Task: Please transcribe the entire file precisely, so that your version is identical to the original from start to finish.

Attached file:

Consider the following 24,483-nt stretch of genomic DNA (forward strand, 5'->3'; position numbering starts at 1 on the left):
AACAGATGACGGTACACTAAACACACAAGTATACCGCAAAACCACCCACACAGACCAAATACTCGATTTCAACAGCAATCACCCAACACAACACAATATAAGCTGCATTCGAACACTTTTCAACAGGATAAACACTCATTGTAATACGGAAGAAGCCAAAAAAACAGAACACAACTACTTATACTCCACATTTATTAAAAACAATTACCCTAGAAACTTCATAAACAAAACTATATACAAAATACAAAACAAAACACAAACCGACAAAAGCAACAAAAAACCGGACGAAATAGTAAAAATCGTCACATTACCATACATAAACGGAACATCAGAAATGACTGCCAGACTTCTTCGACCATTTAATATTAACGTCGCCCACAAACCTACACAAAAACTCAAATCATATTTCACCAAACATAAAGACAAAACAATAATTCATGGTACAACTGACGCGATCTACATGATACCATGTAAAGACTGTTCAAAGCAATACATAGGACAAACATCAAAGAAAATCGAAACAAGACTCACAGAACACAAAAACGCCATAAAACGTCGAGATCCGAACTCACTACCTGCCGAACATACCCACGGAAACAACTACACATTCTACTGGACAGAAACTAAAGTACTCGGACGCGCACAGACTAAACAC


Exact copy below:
Consider the following 24,483-nt stretch of genomic DNA (forward strand, 5'->3'; position numbering starts at 1 on the left):
AACAGATGACGGTACACTAAACACACAAGTATACCGCAAAACCACCCACACAGACCAAATACTCGATTTCAACAGCAATCACCCAACACAACACAATATAAGCTGCATTCGAACACTTTTCAACAGGATAAACACTCATTGTAATACGGAAGAAGCCAAAAAAACAGAACACAACTACTTATACTCCACATTTATTAAAAACAATTACCCTAGAAACTTCATAAACAAAACTATATACAAAATACAAAACAAAACACAAACCGACAAAAGCAACAAAAAACCGGACGAAATAGTAAAAATCGTCACATTACCATACATAAACGGAACATCAGAAATGACTGCCAGACTTCTTCGACCATTTAATATTAACGTCGCCCACAAACCTACACAAAAACTCAAATCATATTTCACCAAACATAAAGACAAAACAATAATTCATGGTACAACTGACGCGATCTACATGATACCATGTAAAGACTGTTCAAAGCAATACATAGGACAAACATCAAAGAAAATCGAAACAAGACTCACAGAACACAAAAACGCCATAAAACGTCGAGATCCGAACTCACTACCTGCCGAACATACCCACGGAAACAACTACACATTCTACTGGACAGAAACTAAAGTACTCGGACGCGCACAGACTAAACAC